Los Angeles County health officials discussed the county’s COVID-19 vaccination efforts with residents Tuesday, sharing updated safety information on the Johnson & Johnson vaccine.
After its initial pause, the U.S. Food and Drug Administration and Centers for Disease Control and Prevention announced last week they had reviewed data and recommended lifting the pause on the Johnson & Johnson vaccine’s use.
“The FDA and CDC concluded that the vaccine is safe and effective in preventing COVID-19 and that the potential benefits outweigh its known potential risks,” said Dr. Sharon Balter, director of Public Health’s acute communicable disease control.
The pause first began when cases of thrombosis with thrombocytopenia syndrome, or TTS — which is when clots form in the large blood vessels around in the brain — were identified.
Of the 15 total cases identified of nearly 8 million vaccines administered, all were women, 13 of whom were between the ages of 18-49, while 14 of whom were white and one of whom was Black.
While three women died as a result, TTS, if identified early, is often treatable, Public Health officials said.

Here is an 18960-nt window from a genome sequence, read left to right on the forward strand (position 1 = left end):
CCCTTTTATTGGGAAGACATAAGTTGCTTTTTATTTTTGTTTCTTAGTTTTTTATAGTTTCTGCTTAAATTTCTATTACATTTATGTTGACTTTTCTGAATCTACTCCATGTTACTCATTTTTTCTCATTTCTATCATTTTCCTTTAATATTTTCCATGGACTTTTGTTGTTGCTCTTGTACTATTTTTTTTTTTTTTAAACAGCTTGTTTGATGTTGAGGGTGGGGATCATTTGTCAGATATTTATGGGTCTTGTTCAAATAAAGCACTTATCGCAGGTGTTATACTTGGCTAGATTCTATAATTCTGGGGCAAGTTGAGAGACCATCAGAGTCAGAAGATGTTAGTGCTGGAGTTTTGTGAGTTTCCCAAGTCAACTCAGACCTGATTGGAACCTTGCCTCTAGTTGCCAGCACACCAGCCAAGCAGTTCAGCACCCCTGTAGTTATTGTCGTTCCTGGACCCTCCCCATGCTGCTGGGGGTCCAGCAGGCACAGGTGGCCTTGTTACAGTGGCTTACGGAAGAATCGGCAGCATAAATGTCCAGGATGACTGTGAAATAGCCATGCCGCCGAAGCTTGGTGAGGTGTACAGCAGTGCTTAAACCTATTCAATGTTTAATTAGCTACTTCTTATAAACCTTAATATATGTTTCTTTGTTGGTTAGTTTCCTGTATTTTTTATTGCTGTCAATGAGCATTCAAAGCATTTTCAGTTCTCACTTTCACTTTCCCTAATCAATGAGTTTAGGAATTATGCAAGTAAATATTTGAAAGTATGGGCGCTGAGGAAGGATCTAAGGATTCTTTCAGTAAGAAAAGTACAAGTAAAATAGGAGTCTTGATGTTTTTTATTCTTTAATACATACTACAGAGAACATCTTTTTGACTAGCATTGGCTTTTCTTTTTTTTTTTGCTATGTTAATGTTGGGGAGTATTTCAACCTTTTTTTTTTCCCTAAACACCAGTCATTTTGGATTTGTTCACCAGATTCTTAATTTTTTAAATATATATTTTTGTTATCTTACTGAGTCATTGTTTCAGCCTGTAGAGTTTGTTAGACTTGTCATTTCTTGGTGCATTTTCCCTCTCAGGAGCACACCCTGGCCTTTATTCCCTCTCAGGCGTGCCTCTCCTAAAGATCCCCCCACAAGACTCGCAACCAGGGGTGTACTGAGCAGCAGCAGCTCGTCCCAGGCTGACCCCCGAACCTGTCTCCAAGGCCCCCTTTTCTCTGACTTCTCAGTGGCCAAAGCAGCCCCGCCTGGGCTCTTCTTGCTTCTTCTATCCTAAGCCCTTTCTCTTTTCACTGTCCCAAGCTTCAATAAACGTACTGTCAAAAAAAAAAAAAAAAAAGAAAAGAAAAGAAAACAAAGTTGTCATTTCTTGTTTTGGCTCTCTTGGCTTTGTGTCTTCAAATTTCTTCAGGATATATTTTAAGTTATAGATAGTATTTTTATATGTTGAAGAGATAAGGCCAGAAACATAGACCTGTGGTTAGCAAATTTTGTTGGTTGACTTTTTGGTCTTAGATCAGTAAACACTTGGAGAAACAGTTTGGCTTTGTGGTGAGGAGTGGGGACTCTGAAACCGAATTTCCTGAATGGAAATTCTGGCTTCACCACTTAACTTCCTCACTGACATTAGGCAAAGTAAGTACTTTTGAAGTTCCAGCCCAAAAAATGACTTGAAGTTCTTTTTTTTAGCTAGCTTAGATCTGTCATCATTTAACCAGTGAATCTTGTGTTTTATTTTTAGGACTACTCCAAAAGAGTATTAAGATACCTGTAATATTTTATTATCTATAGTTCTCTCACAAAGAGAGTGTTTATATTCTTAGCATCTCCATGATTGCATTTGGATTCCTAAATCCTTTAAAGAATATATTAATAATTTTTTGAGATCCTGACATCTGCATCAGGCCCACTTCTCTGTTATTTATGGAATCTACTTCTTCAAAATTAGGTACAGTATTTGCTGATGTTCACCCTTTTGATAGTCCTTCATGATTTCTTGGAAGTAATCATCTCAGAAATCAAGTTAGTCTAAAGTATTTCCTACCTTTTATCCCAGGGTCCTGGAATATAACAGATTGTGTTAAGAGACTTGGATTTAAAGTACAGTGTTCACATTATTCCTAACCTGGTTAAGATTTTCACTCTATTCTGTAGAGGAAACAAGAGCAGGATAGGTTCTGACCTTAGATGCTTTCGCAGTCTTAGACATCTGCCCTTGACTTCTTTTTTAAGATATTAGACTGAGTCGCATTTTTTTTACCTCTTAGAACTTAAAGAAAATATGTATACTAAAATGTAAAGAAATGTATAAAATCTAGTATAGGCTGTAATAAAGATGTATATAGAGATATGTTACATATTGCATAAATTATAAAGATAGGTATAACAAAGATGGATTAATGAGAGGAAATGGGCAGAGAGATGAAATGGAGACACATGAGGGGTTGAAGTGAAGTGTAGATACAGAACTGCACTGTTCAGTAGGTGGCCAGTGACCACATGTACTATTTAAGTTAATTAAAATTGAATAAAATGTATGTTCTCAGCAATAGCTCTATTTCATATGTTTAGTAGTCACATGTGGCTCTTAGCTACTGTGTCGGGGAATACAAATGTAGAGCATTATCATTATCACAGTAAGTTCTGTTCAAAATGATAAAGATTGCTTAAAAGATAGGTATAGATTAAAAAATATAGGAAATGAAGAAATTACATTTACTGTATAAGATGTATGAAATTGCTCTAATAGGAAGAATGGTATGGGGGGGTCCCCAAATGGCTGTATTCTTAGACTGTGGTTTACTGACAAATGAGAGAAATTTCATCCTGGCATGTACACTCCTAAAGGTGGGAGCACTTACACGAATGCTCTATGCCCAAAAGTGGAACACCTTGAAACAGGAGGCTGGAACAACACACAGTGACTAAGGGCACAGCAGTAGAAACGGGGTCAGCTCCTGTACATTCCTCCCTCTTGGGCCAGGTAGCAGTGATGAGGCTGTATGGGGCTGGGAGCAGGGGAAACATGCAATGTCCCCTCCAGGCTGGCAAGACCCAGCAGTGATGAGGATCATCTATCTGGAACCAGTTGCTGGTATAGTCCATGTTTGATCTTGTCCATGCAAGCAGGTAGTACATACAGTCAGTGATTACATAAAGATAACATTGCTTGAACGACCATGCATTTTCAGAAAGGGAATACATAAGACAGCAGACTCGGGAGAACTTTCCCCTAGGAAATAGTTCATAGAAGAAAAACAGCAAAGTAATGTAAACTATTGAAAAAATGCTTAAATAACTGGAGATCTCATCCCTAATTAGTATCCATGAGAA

For every 1 million doses of Johnson & Johnson vaccine given, the risk for women ages 18-49 is 13 cases of TTS, while approximately 12 deaths, 127 intensive care unit admissions and 657 hospitalizations are prevented, and that risk decreases for women older than 50, according to Public Health data.
However, Public Health officials still advise those who receive the vaccine to continue to look out for early signs or symptoms of TTS one to three weeks after vaccination, which include shortness of breath, chest pain, leg swelling, persistent abdominal pain, severe or persistent headaches, blurred vision, and easy bruising or tiny blood spots under the skin beyond the site of injection.
Dr. Seira Kurian, Public Health’s medical affairs director, also provided tips for residents going to receive any of the COVID-19 vaccines, including making sure to stay hydrated and drink plenty of water, eat and continue taking regular medications, as well as being alert to any other potential side effects.
“The reality is the majority of side effects from getting vaccinated are minimal compared to what can happen if you actually get infected with the COVID-19 virus,” Kurian said. “Everyone reacts differently. Some had absolutely no symptoms whatsoever, while others have one or two minor symptoms that last a short time.”
These side effects include soreness or redness around the injection site, some muscle soreness, fatigue or mild fever within the first few days.
“See a doctor if your side effects are worrying you or do not seem to be going away after a few days, especially if you’re experiencing symptoms like shortness of breath or chest pain,” Kurian added.
Those who are fully vaccinated should continue taking public health precautions, such as wearing masks when indoors, around others or in crowded spaces, as well as staying 6 feet apart, avoiding crowds and washing hands often.